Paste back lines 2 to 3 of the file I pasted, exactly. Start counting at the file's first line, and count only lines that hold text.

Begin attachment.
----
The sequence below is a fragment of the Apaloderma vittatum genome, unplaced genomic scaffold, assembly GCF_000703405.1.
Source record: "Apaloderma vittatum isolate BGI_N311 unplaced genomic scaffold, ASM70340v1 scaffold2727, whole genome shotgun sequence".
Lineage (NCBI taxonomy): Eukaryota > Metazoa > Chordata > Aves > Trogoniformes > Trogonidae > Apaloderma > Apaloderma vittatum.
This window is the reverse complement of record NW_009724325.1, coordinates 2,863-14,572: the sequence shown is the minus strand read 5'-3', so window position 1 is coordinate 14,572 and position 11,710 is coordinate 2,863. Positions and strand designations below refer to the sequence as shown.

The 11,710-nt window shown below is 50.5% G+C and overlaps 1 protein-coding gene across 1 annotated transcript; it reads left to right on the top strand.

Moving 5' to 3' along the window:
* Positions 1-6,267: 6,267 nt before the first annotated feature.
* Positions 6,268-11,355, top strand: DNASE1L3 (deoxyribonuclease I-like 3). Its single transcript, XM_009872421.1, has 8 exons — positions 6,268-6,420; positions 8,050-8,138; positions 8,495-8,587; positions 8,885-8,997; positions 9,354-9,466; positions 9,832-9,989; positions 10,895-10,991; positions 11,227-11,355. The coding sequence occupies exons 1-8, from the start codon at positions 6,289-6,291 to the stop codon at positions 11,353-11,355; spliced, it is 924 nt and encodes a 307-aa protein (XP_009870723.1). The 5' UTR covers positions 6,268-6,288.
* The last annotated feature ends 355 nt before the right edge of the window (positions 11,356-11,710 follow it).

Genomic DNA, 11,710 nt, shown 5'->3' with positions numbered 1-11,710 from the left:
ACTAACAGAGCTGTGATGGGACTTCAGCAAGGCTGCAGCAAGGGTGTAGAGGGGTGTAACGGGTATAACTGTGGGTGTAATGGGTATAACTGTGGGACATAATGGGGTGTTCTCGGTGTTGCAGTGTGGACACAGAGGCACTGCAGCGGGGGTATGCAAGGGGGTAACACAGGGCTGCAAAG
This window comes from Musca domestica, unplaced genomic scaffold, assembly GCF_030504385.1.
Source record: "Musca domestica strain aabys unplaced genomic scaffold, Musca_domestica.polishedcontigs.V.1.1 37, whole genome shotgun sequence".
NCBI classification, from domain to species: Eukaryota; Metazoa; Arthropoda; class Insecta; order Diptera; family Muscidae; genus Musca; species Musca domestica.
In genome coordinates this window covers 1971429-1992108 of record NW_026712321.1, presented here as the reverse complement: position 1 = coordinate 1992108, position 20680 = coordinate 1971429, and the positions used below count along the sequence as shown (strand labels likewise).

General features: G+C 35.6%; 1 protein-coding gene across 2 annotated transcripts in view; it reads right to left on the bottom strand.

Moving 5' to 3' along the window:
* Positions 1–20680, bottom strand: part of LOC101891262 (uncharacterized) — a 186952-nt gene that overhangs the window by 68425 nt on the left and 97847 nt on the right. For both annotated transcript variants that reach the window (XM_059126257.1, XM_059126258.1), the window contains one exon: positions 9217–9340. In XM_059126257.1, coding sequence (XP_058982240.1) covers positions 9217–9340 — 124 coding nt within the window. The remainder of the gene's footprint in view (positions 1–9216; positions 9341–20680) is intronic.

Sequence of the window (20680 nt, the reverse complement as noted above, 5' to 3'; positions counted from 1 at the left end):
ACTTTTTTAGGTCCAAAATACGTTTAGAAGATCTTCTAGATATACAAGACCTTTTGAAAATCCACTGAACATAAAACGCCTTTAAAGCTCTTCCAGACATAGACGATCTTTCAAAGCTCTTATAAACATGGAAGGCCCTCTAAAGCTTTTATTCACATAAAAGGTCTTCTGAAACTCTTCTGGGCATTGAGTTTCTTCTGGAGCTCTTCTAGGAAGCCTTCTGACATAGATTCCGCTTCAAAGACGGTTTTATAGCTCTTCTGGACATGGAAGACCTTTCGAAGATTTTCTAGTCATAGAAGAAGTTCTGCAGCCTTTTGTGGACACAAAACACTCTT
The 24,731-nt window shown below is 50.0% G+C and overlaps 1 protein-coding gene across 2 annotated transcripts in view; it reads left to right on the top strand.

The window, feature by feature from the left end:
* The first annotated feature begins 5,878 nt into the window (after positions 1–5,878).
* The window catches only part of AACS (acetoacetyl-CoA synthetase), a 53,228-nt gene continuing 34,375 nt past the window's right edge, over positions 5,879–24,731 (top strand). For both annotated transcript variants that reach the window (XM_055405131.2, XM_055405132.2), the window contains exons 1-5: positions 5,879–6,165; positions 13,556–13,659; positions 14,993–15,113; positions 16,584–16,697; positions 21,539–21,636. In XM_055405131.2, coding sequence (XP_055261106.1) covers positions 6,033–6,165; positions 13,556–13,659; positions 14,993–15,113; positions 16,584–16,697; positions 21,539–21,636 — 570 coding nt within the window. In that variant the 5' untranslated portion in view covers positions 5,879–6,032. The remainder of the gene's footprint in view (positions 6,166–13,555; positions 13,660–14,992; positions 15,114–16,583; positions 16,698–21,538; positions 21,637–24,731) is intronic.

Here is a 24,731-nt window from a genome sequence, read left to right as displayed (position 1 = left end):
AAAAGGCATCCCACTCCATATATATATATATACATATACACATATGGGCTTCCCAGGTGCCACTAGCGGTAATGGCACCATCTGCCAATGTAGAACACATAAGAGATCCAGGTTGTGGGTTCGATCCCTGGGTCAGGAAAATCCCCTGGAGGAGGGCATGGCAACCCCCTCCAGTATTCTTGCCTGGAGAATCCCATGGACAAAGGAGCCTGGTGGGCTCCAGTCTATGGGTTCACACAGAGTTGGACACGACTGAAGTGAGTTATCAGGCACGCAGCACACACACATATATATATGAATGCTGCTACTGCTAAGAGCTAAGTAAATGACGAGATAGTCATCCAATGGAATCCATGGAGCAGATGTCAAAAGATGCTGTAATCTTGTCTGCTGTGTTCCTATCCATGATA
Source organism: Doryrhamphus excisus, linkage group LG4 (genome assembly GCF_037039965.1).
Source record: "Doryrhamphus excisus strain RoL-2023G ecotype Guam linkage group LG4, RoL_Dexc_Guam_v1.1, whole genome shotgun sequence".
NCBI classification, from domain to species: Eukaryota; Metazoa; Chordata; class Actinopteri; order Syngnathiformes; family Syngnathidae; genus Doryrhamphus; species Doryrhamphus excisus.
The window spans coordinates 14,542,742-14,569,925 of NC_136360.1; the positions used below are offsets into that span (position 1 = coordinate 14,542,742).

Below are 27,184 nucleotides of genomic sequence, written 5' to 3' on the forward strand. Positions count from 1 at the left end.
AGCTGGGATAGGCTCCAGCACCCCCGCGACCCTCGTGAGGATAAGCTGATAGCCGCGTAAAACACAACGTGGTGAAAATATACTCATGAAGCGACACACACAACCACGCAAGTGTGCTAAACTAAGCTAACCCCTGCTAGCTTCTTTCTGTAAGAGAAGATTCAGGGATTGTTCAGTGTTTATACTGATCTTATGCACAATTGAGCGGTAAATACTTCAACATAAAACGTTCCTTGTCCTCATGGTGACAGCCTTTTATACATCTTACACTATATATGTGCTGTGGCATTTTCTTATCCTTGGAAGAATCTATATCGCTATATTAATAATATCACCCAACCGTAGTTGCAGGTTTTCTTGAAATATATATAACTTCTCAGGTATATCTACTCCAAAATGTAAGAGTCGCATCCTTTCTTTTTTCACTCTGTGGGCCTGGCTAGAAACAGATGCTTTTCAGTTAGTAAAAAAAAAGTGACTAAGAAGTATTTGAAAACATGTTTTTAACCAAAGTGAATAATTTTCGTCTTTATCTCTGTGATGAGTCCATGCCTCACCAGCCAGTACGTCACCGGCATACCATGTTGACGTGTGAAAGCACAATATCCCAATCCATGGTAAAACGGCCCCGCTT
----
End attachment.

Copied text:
Source record: "Apaloderma vittatum isolate BGI_N311 unplaced genomic scaffold, ASM70340v1 scaffold2727, whole genome shotgun sequence".
Lineage (NCBI taxonomy): Eukaryota > Metazoa > Chordata > Aves > Trogoniformes > Trogonidae > Apaloderma > Apaloderma vittatum.